Abu Dhabi doctors hit with spate of cases as children swallow Dh1 coins

Parental negligence is blamed as about 15 youngsters per month end up in hospital

Doctors in Abu Dhabi treated nearly 260 children who swallowed dangerous items such as batteries and coins during an 18 month period.
Powered by automated translation

Doctors at an Abu Dhabi hospital have seen a spate of cases of children swallowing small objects - with the Dh1 coin the most common hazard.

Sheikh Khalifa Medical City saw 258 admissions in an 18 month period between 2016 and 2018, the majority involving children aged between two and four.

The trend continues and medics are blaming parental negligence in many cases.

Doctors said serious cases resulted in intestinal surgery and urged mothers and fathers to keep a closer eye on their children.

In total, the hospital has spent more than Dh600,000 on treatments.

"On average we've seen fifteen patents per month of children swallowing foreign bodies - the bulk of which are dirhams. Awareness campaigns don't seem to be working," said Dr Mohamad Miqdady, chief of pediatric, gastroenterology, hepatology and nutrition at SKMC.

“These numbers are way too much. A big hospital in the US would see one case of a child swallowing a coin every few months. Here it is much more common by seven-to-ten-fold.”

He said the solution is education for new parents "unfortunately it isn’t working yet".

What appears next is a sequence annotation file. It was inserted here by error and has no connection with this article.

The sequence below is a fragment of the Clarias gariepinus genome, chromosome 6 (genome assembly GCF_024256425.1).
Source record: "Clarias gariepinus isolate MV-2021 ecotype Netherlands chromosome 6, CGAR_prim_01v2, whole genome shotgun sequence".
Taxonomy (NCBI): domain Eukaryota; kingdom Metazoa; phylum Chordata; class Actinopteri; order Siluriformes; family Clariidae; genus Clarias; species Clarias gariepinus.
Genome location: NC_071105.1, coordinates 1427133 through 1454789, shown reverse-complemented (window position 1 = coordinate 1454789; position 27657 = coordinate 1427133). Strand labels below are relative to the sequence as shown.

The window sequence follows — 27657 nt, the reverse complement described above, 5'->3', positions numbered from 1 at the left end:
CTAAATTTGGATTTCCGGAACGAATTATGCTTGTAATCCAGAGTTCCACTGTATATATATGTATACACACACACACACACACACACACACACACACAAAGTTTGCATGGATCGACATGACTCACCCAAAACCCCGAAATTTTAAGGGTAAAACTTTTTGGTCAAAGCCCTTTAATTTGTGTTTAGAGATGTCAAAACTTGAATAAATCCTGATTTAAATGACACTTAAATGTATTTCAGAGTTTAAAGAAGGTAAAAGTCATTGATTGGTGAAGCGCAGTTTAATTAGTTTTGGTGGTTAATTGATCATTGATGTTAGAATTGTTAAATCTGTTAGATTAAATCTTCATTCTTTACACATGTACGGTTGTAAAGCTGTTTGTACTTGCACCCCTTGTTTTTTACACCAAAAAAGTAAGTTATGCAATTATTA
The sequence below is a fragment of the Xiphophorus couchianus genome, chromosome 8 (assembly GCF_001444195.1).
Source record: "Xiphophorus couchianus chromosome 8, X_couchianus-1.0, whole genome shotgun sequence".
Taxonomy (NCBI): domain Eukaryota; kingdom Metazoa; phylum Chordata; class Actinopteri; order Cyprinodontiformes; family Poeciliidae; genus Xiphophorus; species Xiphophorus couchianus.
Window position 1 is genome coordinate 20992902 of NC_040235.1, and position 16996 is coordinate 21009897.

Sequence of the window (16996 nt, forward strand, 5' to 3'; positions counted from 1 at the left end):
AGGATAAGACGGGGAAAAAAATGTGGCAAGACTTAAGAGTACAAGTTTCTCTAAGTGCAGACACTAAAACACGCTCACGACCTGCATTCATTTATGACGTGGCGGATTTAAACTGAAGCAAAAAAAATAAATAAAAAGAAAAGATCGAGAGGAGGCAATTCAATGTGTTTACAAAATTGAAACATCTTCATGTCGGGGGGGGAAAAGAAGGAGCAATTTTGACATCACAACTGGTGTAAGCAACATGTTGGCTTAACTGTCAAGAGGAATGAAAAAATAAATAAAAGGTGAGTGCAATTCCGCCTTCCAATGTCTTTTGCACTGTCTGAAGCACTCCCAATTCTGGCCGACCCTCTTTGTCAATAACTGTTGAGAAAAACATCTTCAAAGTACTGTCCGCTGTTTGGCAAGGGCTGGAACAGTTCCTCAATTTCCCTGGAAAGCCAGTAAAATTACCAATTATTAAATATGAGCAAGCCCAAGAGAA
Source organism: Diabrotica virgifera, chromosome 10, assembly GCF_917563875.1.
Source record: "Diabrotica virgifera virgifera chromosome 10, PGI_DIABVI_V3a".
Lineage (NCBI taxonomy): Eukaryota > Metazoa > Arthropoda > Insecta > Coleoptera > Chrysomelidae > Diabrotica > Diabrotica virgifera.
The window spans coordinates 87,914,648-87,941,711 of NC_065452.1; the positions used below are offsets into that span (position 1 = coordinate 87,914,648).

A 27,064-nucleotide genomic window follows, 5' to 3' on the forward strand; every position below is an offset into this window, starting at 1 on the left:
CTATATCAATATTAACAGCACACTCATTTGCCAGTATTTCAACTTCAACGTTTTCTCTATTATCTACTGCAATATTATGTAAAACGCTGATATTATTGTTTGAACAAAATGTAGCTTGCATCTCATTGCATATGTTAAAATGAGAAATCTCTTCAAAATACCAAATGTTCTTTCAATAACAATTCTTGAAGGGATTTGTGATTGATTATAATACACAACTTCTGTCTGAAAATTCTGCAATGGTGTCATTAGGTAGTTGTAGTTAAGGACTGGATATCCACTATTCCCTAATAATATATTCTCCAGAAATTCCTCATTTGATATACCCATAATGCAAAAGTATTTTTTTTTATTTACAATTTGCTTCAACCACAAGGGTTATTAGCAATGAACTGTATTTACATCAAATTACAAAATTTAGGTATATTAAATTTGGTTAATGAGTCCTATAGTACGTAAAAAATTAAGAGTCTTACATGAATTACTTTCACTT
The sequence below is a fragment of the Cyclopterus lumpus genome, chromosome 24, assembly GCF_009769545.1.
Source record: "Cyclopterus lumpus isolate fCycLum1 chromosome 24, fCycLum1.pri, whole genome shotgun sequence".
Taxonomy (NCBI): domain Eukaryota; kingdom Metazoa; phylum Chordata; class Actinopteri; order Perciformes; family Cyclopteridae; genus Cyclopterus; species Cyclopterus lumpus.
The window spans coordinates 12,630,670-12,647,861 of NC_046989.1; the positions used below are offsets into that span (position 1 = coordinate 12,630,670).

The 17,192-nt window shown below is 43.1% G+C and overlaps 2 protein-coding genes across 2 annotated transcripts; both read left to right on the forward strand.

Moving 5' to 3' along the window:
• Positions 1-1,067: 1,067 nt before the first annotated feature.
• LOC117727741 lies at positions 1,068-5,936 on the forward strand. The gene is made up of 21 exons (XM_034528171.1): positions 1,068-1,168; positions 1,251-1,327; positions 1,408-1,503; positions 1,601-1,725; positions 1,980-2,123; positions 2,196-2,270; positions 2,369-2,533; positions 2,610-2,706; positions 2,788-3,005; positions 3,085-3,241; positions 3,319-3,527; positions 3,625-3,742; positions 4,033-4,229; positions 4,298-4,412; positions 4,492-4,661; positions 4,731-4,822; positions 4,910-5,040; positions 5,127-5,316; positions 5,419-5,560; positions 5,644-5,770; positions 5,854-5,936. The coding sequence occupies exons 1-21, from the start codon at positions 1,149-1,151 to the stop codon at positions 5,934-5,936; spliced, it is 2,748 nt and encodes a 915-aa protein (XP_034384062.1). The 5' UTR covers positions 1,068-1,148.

These numbers are way too much. A big hospital in the US would see one case of a child swallowing a coin every few months

"We always say to parents with young toddlers not to keep anything in the house that is smaller than the child’s mouth," Dr Miqdady said.

The next most common objects were batteries and magnets, which doctors have warned can cause serious harm.

“Currently we have a ten-year-old Emirati patient who swallowed a magnet and has to have part of his intestine removed as a complication that resulted,” he said.

“The problem with magnets is the one will be in one lobe of the intestine and the other in another part and they stick to each other and never move.”

Batteries can burn a hole in the stomach unless quickly removed.

He said the one-dirham coin is easier to pass out than the six-sided half dirham coin.

“Because it is hexagonal in shape the half dirham is more difficult to manage and most likely require an endoscopy. The dirham is bigger but easier to pass,” Dr Miqdady said.

Dr Nafea Al Yasi, a pediatric gastroenterologist, said such avoidable cases are a burden on the health system.

“More awareness campaigns are needed,” he said.

"Children will swallow anything beginning six months of age," said Dr Al Yasi.

"Coins are not a big concern but what we fear most are small, flat batteries that look like coins," he said.

"At one point we had forty cases of children who swallowed batteries. Batteries start burning the surrounding area once swallowed and most be removed immediately. Sometimes patients arrive late which poses a big problem. Parents must head immediately to the hospital," he said.